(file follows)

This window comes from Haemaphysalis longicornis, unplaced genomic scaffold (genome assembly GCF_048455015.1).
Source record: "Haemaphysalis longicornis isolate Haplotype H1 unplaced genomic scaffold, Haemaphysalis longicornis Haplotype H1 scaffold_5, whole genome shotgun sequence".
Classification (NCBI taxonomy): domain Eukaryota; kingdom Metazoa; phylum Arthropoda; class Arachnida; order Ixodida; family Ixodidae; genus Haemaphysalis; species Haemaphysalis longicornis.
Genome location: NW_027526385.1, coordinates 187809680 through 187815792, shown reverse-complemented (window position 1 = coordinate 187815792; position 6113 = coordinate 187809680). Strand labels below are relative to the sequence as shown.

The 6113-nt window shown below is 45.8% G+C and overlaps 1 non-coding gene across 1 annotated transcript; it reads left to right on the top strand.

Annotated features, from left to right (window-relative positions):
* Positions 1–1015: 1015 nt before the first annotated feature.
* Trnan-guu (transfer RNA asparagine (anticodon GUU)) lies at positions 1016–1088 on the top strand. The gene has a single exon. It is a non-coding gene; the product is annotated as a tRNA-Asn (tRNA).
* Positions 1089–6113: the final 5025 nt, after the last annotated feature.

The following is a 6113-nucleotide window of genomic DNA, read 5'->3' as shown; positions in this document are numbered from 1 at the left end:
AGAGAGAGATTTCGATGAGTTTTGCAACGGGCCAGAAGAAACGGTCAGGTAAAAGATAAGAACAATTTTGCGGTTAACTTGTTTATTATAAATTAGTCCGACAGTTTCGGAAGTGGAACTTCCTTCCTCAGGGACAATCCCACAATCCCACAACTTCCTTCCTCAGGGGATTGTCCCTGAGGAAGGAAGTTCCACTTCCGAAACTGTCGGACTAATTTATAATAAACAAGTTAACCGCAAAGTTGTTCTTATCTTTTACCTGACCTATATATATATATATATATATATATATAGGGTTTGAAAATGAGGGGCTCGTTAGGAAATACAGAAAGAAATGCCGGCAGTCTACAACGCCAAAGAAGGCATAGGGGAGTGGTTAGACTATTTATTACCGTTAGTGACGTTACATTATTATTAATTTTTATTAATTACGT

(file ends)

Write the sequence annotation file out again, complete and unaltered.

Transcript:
This window comes from Haemaphysalis longicornis, unplaced genomic scaffold (genome assembly GCF_048455015.1).
Source record: "Haemaphysalis longicornis isolate Haplotype H1 unplaced genomic scaffold, Haemaphysalis longicornis Haplotype H1 scaffold_5, whole genome shotgun sequence".
Classification (NCBI taxonomy): domain Eukaryota; kingdom Metazoa; phylum Arthropoda; class Arachnida; order Ixodida; family Ixodidae; genus Haemaphysalis; species Haemaphysalis longicornis.
Genome location: NW_027526385.1, coordinates 187809680 through 187815792, shown reverse-complemented (window position 1 = coordinate 187815792; position 6113 = coordinate 187809680). Strand labels below are relative to the sequence as shown.

The 6113-nt window shown below is 45.8% G+C and overlaps 1 non-coding gene across 1 annotated transcript; it reads left to right on the top strand.

Annotated features, from left to right (window-relative positions):
* Positions 1–1015: 1015 nt before the first annotated feature.
* Trnan-guu (transfer RNA asparagine (anticodon GUU)) lies at positions 1016–1088 on the top strand. The gene has a single exon. It is a non-coding gene; the product is annotated as a tRNA-Asn (tRNA).
* Positions 1089–6113: the final 5025 nt, after the last annotated feature.

The following is a 6113-nucleotide window of genomic DNA, read 5'->3' as shown; positions in this document are numbered from 1 at the left end:
AGAGAGAGATTTCGATGAGTTTTGCAACGGGCCAGAAGAAACGGTCAGGTAAAAGATAAGAACAATTTTGCGGTTAACTTGTTTATTATAAATTAGTCCGACAGTTTCGGAAGTGGAACTTCCTTCCTCAGGGACAATCCCACAATCCCACAACTTCCTTCCTCAGGGGATTGTCCCTGAGGAAGGAAGTTCCACTTCCGAAACTGTCGGACTAATTTATAATAAACAAGTTAACCGCAAAGTTGTTCTTATCTTTTACCTGACCTATATATATATATATATATATATATATAGGGTTTGAAAATGAGGGGCTCGTTAGGAAATACAGAAAGAAATGCCGGCAGTCTACAACGCCAAAGAAGGCATAGGGGAGTGGTTAGACTATTTATTACCGTTAGTGACGTTACATTATTATTAATTTTTATTAATTACGT